In the widely popular blog Premiumization: The Key to Brand Growth, we discussed how big brands are losing customers to private label and store/retail brands (e.g., Amazon “Basics”, Target’s “Good & Gather”, Whole Foods “365″). Traditional approaches, such as penetration and cost-cutting or being different and distinct, are no longer enough to grow in mature markets. We discussed the solution CPG is embracing to win over customers and create sustainable growth. Through the 5 Paths to Premiumization, distinct social, biological, psychological, evolutionary and emotional reasons, brands can get customers to pay premium prices for products.
Premiumization Part 2: Is All About How…
Although premiumization is becoming the widely accepted solution for growth, integrating it has been less than straight forward. Should we add new features or benefits? Should we change the name? Update the packaging? Not change anything? Maybe remove something? Underlying each specific question, the theme is the same…Clients are all asking, “How do we start to premiumize?”
Premiumization Part 2 uncovers a systematic approach for actioning premiumization. We provide a starting point to guide premiumization efforts through prioritizing low cost, least effort changes to add perceived customer value and command margin increases. Before introducing the four approaches to premiumization, we highlight 3 barriers to premiumization…
Premiumization Does Not Start with Innovation
Innovating products is one way to get customers to pay more for products, and it is almost always also a guaranteed way to drive up costs and eat into the premium margin. The key is to not lose sight of the fundamental premise of premiumization, by adding things out of the gate. Starting with innovation is like trying to start a profitable business with loads of debt. Before layering on costs, we have to consider alternative ways to premiumize before adding features and benefits.
Premiumization Is Not About More Revenue But Raising Perceived Value
Many brands are exploring product combinations, increasing pack sizes or offering twin packs which may drive short term sales but can diminish premiumization efforts. Effective premiumization is about increasing customer perceived value to earn more money per unit of product sold (contribution margin). Be cautious about strategies that drive sales, as they may counteract premiumization efforts. For example, twin packs or larger sizes give the perception of ‘value’ and diminish pricing power. The end goal is to drive value and get customers to choose your brand over private label and retail/store brands and pay more for it.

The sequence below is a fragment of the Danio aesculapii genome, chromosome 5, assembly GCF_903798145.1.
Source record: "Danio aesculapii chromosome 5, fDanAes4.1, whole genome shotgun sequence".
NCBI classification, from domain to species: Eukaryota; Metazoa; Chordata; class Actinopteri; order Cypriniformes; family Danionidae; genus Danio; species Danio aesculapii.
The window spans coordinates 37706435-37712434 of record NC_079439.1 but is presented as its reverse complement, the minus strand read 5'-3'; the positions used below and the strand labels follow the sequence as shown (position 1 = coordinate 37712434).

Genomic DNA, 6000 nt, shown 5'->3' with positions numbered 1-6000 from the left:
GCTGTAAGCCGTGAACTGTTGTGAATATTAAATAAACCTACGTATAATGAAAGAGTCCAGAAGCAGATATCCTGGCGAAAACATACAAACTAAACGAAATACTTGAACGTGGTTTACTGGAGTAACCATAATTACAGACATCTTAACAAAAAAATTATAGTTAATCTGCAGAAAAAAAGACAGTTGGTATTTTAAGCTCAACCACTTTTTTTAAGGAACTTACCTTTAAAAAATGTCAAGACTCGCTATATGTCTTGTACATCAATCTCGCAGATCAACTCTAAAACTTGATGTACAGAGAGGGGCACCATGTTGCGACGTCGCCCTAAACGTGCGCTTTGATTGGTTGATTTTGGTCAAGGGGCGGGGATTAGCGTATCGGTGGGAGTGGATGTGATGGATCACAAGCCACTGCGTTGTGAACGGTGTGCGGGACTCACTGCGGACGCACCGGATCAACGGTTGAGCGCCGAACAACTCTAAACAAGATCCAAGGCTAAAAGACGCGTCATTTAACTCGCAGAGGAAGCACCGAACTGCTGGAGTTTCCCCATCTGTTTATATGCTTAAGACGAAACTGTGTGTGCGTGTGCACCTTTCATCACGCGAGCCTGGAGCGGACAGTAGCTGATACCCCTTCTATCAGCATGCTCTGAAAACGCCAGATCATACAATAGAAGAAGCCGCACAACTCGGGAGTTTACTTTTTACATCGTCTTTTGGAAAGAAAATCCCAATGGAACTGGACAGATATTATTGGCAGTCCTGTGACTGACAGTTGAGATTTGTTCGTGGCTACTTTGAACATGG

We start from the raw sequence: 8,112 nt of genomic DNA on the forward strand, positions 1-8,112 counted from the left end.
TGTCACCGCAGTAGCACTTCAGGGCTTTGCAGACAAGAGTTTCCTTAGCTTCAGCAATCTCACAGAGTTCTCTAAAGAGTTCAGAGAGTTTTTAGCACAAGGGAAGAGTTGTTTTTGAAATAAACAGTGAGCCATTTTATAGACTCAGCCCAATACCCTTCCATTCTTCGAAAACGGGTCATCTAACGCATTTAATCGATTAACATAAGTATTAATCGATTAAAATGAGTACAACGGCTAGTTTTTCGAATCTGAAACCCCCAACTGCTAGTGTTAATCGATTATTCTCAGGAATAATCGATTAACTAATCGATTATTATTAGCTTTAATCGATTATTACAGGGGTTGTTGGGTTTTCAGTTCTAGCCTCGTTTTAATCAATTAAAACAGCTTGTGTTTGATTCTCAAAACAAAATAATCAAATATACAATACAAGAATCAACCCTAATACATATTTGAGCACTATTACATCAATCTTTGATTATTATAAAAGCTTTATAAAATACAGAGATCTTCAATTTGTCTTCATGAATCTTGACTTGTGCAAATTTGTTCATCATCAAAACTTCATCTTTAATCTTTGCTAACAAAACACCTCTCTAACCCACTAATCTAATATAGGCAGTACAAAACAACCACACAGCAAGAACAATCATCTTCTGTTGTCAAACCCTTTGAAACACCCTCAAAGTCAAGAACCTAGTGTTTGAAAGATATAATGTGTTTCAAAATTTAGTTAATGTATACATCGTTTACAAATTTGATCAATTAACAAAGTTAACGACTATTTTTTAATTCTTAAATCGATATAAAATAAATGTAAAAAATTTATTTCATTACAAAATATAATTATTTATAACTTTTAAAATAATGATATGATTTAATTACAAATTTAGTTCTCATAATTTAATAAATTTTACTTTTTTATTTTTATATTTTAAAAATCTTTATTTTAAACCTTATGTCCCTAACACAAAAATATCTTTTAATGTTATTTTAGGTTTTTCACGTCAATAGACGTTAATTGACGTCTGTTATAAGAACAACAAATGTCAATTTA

Price Elasticities Are Guides, Not Complete Price Tools
Some say if you increase the price, you will lose your volume. I say if you don’t increase your price you will lose your business. The point of premiumization is to understand what customers value and will pay premiums so we can effectively raise prices. The point is not to get rid of economic tools but to complement them with the psychology of how customers choose.
4 Strategies to Premiumize:
Premiumization is about increasing the perceived value of the product while minimizing the brands’ costs in doing so. To facilitate an actionable path to create brand value with premiumization, we created a systematic approach to guide efforts that breaks down into four strategies:
Strategy 1: Just Raise the Price
Strategy 2: Reframing the Value Proposition + Increase the Price
Strategy 3: Innovate Existing Products + Increase the Price
Strategy 4: Innovate New Premium Priced Products + Increase Price Across Portfolio
Strategy 1 – Just Raise the Price
More and more global brands, such as Nestle, Unilever, Hershey, and Mondelez, are increasing prices to premiumize and protect their reputation from private labels. To command a price premium, the easiest and often overlooked way is simply just raising the price. In a rational world, a price increase needs to be “justified” by consumers, but despite decades of self-report surveys telling us price is a key purchase criterion, behavioral science suggests otherwise.
Here are three reasons a price increase alone may be justified.
- Customers Rarely Remember Prices. In a famous Journal of Marketing study, researchers found that 50% of customers could not correctly name the price of items they had placed in their shopping cart just seconds before being interviewed. Even for frequently purchased products, more than 50% of customers have no idea about prices paid. Limitations in price knowledge open the opportunity to premiumize.